NERO stands for ‘National Emergency Response Organization’ and NERO checkpoints and bases are scattered all over the map. Getting into these places often involves starting a generator, but before you do, make sure any loudspeakers installed round the facility have been disabled (get close to one and the game will tell you what to do). I was lucky and figured this out early on, but if you don’t disable all the speakers, firing up the generator will set them squawking and attract all kinds of undesirables. Aside from the experience and loot to be gained at these facilities, getting into a NERO building is the key to boosting your health and stamina (see below).
I have skills, they're multiplying...
There are three Skill Trees: Melee Combat, Ranged Combat and Survival, Ranged. These contain a whole host of valuable goodies, however, two skills you should takes early on are 'Focused Shot' (in Ranged) and 'Field Repairs' (in Melee). Focused Shot helps you aim ranged weapons by slowing down time. This gives you a better opportunities to pick your targets and more time to squeeze off a head-shot. Field Repairs allows you to repair damaged or broken melee weapons using scrap. Although you'll find melee weapons all over the place, they break very quickly and being able to fix one will get you out of a jam or two. Note that your default melee weapon is a boot knife that never breaks, but it’s pretty puny. You earn Skill Points by exploring, completing quests and killing enemies. However, the number of points you earn from a kill varies with the manner of death. You earn most points for a stealth take-down or a head-shot; you earn least points for a messy melee encounter or shootout.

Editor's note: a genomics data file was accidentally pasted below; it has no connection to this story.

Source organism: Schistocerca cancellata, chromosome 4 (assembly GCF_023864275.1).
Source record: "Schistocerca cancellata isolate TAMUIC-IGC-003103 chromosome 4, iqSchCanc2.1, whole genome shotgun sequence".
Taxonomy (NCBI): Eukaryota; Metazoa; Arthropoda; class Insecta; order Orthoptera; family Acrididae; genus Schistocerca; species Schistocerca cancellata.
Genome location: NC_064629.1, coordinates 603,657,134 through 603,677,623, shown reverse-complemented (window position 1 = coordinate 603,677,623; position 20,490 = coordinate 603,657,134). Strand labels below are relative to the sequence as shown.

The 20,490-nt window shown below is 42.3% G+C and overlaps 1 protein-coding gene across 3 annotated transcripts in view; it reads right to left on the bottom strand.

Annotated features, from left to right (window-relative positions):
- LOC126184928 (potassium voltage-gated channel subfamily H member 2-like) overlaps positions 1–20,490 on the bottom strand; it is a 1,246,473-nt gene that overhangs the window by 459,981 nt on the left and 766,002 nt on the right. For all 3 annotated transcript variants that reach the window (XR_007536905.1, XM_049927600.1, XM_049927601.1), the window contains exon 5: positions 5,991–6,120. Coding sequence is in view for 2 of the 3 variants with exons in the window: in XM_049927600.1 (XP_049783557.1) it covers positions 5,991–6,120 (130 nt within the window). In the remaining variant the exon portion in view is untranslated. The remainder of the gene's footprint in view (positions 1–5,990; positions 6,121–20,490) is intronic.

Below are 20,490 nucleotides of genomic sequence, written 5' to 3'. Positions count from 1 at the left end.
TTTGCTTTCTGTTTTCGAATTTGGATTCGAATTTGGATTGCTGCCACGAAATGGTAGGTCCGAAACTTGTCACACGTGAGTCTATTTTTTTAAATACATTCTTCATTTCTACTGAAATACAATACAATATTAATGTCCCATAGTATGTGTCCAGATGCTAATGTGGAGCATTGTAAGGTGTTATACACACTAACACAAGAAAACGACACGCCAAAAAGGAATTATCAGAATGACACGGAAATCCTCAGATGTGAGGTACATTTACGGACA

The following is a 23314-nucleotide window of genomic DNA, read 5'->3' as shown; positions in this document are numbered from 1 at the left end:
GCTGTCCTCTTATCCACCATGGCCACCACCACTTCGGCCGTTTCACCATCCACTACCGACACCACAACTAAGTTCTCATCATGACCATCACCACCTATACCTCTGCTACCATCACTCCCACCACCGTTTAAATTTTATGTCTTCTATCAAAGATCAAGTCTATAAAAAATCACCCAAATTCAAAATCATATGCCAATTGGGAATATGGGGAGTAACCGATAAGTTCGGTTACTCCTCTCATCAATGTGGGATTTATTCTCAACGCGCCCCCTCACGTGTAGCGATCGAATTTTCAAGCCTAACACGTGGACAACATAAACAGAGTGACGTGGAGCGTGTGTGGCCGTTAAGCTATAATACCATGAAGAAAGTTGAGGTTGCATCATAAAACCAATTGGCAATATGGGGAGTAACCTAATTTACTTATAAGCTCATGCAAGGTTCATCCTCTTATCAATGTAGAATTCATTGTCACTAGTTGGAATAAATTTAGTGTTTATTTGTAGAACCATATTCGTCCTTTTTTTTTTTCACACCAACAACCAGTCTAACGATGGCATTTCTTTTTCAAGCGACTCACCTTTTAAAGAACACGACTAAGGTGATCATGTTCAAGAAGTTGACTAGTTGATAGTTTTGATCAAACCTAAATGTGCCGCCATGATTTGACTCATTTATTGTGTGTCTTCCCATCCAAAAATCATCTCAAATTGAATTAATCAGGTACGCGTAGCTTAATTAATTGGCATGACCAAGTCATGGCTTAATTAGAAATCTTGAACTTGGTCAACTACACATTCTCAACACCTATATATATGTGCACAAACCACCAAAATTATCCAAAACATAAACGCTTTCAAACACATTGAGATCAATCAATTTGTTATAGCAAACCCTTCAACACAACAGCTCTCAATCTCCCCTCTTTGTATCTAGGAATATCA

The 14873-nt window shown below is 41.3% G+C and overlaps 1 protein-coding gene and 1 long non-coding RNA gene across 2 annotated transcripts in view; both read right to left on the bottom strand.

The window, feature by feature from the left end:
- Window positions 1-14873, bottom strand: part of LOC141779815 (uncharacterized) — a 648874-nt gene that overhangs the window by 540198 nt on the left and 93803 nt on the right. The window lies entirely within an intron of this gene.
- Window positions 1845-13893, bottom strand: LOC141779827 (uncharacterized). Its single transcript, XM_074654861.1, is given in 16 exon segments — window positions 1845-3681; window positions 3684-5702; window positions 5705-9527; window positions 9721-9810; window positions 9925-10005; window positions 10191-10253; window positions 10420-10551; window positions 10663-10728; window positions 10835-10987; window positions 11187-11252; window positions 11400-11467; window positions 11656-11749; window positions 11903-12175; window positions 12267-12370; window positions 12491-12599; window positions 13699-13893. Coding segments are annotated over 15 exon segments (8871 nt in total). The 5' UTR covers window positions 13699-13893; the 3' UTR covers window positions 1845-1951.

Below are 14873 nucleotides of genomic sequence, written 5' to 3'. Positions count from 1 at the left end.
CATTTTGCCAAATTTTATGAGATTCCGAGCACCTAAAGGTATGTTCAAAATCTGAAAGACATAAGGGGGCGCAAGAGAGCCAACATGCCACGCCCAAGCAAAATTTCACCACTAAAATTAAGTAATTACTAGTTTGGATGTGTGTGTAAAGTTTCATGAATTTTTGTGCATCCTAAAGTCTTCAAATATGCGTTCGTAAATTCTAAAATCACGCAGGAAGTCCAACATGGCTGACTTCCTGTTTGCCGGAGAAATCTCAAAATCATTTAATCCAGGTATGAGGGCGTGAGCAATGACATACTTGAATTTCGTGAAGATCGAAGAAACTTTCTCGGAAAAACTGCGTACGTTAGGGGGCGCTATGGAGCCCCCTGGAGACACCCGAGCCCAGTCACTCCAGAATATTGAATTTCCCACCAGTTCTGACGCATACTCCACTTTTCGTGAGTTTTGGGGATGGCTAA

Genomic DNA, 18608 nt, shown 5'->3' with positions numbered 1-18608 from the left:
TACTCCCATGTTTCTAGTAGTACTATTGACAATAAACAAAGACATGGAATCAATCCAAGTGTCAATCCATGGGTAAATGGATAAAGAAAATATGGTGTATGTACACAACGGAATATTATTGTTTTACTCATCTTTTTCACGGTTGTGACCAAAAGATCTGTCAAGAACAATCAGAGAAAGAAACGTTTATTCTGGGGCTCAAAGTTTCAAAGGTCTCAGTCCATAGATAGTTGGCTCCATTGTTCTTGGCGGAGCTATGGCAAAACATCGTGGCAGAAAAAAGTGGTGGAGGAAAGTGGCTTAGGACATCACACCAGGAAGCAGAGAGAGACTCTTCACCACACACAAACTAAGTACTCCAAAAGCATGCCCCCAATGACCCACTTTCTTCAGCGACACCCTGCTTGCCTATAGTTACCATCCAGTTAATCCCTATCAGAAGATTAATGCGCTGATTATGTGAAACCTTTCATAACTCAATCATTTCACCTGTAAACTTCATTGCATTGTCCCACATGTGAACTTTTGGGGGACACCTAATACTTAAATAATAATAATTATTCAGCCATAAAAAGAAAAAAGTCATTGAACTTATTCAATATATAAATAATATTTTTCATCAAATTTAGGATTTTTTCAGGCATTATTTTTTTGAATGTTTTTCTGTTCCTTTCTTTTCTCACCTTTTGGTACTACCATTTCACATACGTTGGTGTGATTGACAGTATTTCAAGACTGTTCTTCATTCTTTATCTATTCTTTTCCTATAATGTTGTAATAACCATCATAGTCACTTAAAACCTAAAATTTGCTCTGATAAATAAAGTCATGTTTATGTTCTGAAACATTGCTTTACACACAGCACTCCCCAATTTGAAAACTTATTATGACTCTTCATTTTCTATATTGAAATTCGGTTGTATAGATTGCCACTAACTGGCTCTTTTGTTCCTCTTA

Health and Stamina
You increase health and stamina by getting into NERO bases. Each base contains a cold box that has an injector inside it. Using the injector you can choose to permanently boost your Health, Stamina or Focus. For example, your first Health shot will boost it from 100 to 125. If you refer back to the Skills tip above, choosing Focus will increase the amount of time Focused Shot is in operation. The more focus you have, the more time that skill gives you.
The animals in the game (wolves, bears and deer and the like) can be killed for meat that can then be sold to survivor settlements. You can then use the (not-very-much) cash they give you to buy stuff, like weapons or improvements to your bike. You'll also find herbs, mushrooms and trees scattered round the place. Gather all you can and sell these too. These plants become valuable craft items later in the game, but you need money now and the merchants are really stingy. Harvesting saplings gives you the wood you need you to craft crossbow bolts.